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Janet Howard, et al v. Rebecca Blank

September 19, 2012

JANET HOWARD, ET AL.,
PLAINTIFFS,
v.
REBECCA BLANK, SECRETARY, U.S. DEPARTMENT OF COMMERCE,
DEFENDANT.



The opinion of the court was delivered by: John D. Bates United States District Judge

MEMORANDUM OPINION

Plaintiffs Janet Howard and Joyce Megginson brought this action against Gary Locke, Secretary of the United States Department of Commerce ("Department").*fn1 This Court previously dismissed one count of plaintiffs' complaint; the sole surviving count alleges a disparate impact claim of racial discrimination pursuant to Title VII of the Civil Rights Act of 1964, 42 U.S.C. §§ 2000e et seq. Now, nearly seven years after the commencement of this litigation, the Department seeks to dismiss the remaining count for lack of subject matter jurisdiction. For the reasons explained herein, the Court must grant the Department's motion.

BACKGROUND

This case has a lengthy history, which the Court recounted more fully in a prior opinion. See Howard v. Gutierrez, 571 F. Supp. 2d 145 (D.D.C. 2008). In brief, Janet Howard, an African American female, was employed at the Department from 1983 to 2008. Joyce Megginson, also an African American female, has been employed by the Department since 1971. Both filed a number of formal administrative complaints with the Department. Plaintiffs (along with a third plaintiff, Tanya Ward Jordan, who has since settled with defendant) filed their original complaint with this Court on October 5, 2005, and their First Amended Complaint on June 13, 2006. The First Amended Complaint asserted employment discrimination claims on behalf of plaintiffs individually and on behalf of a putative class of African American, non-supervisory Department employees; it also asserted a disability discrimination claim under the Rehabilitation Act of 1973, 29 U.S.C. §§ 701 et seq., on Jordan's behalf. The Court granted the Department's motion to strike the class claims, denied the Department's motion to dismiss plaintiffs' individual claims, and granted plaintiffs leave to file a Second Amended Complaint. See Howard v. Gutierrez, 474 F. Supp. 2d 41 (D.D.C. 2007). After the Court denied plaintiffs' motion for reconsideration regarding class certification, plaintiffs filed their Second Amended Complaint. On August 18, 2008, the Court granted the Department's motion to dismiss Count Two of the complaint under the Rehabilitation Act, but allowed Count One under Title VII to proceed. See Howard, 571 F. Supp. 2d at 163.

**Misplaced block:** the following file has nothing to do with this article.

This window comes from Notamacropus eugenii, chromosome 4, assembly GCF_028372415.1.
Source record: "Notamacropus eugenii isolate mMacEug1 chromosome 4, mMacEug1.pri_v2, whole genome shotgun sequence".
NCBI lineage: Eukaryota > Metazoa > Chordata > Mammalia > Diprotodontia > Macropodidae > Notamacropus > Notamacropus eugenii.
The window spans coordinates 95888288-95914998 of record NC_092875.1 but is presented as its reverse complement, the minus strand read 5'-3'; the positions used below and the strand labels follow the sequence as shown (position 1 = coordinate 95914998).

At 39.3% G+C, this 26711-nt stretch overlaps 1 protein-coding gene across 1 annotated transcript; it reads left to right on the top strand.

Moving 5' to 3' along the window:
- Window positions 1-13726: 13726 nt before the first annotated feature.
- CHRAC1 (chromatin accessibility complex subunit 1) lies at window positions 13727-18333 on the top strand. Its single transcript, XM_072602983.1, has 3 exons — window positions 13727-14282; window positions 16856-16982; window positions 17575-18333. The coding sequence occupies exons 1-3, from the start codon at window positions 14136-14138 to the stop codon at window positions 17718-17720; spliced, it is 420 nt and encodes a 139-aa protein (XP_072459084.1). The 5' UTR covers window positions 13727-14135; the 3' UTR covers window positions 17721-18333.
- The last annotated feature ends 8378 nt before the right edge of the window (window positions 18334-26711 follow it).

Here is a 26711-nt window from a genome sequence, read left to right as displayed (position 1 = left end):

As it stands, plaintiffs' central claim is that the Department has violated Title VII by using overly subjective performance-appraisal criteria that result in a disparate impact on African American employees with respect to promotions and promotion-related opportunities. Sec. Am. Compl. [Docket Entry 70] ¶¶ 1-4, 6, 217-27; see also Howard, 571 F. Supp. 2d at 150.

STANDARD OF REVIEW

"The objection that a federal court lacks subject-matter jurisdiction may be raised by a party, or by a court on its own initiative, at any stage in the litigation, even after trial and the entry of judgment." Arbaugh v. Y & H Corp., 546 U.S. 500, 506 (2006) (citation omitted); see also Fed. R. Civ. P. 12(h)(3) ("If the court determines at any time that it lacks subject-matter jurisdiction, the court must dismiss the action." (emphasis added)). Accordingly, despite the long pendency of this litigation, the Court must consider the Department's argument and dismiss the action if jurisdiction is lacking.

"[I]n passing on a motion to dismiss, whether on the ground of lack of jurisdiction over the subject matter or for failure to state a cause of action, the allegations of the complaint should be construed favorably to the pleader." Scheuer v. Rhodes, 416 U.S. 232, 236 (1974); see also Leatherman v. Tarrant Cnty. Narcotics Intelligence & Coordination Unit, 507 U.S. 163, 164 (1993). Therefore, the factual allegations must be presumed true, and plaintiffs must be given every favorable inference that may be drawn from the allegations of fact. See Scheuer, 416 U.S. at 236; Sparrow v. United Air Lines, Inc., 216 F.3d 1111, 1113 (D.C. Cir. 2000). However, the Court need not accept as true "a legal conclusion couched as a factual allegation," nor inferences that are unsupported by the facts set out in the complaint. Trudeau v. Federal Trade Comm'n, 456 F.3d 178, 193 (D.C. Cir. 2006) (quoting Papasan v. Allain, 478 U.S. 265, 286 (1986)).